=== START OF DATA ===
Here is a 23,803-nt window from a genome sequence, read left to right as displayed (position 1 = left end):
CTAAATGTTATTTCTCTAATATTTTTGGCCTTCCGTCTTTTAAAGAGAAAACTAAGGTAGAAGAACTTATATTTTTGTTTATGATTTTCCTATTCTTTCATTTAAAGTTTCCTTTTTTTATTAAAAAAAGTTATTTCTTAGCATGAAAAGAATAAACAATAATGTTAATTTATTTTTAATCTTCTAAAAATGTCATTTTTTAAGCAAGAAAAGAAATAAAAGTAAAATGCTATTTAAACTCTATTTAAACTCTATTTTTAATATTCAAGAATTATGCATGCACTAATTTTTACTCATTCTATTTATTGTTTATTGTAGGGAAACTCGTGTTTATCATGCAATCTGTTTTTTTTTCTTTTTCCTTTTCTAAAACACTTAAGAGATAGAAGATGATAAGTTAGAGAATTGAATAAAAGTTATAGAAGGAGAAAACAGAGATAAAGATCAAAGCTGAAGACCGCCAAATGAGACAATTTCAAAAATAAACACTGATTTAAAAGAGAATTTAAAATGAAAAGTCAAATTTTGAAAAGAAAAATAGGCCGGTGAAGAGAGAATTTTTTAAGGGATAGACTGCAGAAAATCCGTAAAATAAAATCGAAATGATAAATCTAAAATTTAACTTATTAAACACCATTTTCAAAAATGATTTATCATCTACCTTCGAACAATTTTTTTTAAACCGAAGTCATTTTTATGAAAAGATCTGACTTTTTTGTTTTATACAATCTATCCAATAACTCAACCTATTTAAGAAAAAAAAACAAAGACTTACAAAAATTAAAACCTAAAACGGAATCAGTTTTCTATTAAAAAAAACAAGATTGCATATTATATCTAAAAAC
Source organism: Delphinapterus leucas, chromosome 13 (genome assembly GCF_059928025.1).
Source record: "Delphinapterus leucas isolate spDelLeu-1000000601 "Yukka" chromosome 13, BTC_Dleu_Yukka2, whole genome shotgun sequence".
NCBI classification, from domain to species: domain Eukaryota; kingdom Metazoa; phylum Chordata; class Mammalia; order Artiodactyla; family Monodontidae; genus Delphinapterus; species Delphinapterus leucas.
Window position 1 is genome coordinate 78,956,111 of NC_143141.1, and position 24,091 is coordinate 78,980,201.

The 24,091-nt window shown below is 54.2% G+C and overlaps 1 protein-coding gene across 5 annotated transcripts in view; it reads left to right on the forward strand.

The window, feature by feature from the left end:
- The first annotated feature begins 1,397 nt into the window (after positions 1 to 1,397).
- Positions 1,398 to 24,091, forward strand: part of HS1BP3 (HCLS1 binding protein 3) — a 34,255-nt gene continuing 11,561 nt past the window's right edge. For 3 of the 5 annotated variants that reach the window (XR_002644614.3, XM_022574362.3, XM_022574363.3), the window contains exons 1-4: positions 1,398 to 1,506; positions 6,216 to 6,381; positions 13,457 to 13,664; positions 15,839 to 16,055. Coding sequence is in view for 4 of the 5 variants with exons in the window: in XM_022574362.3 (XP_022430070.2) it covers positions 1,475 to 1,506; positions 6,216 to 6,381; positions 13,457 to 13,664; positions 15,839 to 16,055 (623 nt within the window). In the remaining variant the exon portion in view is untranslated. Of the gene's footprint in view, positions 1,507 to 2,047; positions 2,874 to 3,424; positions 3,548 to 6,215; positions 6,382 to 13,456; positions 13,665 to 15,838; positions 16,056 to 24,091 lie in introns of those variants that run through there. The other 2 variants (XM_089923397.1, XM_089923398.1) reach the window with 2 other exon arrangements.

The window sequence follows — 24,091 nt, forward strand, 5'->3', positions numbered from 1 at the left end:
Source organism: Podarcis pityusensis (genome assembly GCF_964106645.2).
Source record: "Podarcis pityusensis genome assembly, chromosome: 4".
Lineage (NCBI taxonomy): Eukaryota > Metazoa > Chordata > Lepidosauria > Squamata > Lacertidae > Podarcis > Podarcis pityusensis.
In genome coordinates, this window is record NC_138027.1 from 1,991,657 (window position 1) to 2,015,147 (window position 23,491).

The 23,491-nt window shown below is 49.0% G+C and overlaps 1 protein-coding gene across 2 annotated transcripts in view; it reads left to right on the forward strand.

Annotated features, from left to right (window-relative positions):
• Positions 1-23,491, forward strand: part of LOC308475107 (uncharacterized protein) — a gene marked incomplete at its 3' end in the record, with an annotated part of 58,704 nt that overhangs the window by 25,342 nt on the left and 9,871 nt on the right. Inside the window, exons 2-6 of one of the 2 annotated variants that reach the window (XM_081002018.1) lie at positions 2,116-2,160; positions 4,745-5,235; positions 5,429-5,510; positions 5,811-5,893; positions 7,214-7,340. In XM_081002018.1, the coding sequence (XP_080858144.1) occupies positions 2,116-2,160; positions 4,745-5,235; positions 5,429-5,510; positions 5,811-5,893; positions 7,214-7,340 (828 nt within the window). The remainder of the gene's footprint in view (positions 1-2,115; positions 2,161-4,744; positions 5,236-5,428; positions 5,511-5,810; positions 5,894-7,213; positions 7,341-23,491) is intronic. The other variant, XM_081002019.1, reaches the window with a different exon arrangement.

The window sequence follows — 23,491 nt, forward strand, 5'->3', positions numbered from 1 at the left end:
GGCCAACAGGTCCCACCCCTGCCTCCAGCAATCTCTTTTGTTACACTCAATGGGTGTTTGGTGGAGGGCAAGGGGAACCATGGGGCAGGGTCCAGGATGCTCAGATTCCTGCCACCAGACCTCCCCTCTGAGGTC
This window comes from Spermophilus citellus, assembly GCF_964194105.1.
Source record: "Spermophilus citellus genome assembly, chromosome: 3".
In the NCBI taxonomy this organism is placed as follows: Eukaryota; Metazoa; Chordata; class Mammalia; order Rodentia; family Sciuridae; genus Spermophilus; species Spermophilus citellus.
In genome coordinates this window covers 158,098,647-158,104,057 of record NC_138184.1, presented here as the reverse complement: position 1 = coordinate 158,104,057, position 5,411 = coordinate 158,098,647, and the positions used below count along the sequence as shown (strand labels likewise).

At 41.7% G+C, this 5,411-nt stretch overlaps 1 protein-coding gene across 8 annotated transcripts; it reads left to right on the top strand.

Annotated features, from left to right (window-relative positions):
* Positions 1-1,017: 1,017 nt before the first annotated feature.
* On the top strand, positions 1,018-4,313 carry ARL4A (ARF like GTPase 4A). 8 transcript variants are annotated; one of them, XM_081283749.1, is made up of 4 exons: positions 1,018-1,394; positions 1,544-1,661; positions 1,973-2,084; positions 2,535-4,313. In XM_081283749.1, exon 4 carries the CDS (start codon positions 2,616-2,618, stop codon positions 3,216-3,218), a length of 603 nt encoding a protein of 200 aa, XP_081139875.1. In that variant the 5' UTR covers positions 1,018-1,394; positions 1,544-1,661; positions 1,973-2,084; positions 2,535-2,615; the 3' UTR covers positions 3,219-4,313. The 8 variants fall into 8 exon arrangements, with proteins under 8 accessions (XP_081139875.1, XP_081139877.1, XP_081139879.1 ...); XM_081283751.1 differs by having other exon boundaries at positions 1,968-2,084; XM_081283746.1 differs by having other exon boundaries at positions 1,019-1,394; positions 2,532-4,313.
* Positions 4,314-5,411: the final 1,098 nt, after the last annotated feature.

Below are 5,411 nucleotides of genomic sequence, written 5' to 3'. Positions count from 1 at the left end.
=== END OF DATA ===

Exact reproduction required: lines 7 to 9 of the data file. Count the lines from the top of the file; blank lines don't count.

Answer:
The 24,091-nt window shown below is 54.2% G+C and overlaps 1 protein-coding gene across 5 annotated transcripts in view; it reads left to right on the forward strand.

The window, feature by feature from the left end:
- The first annotated feature begins 1,397 nt into the window (after positions 1 to 1,397).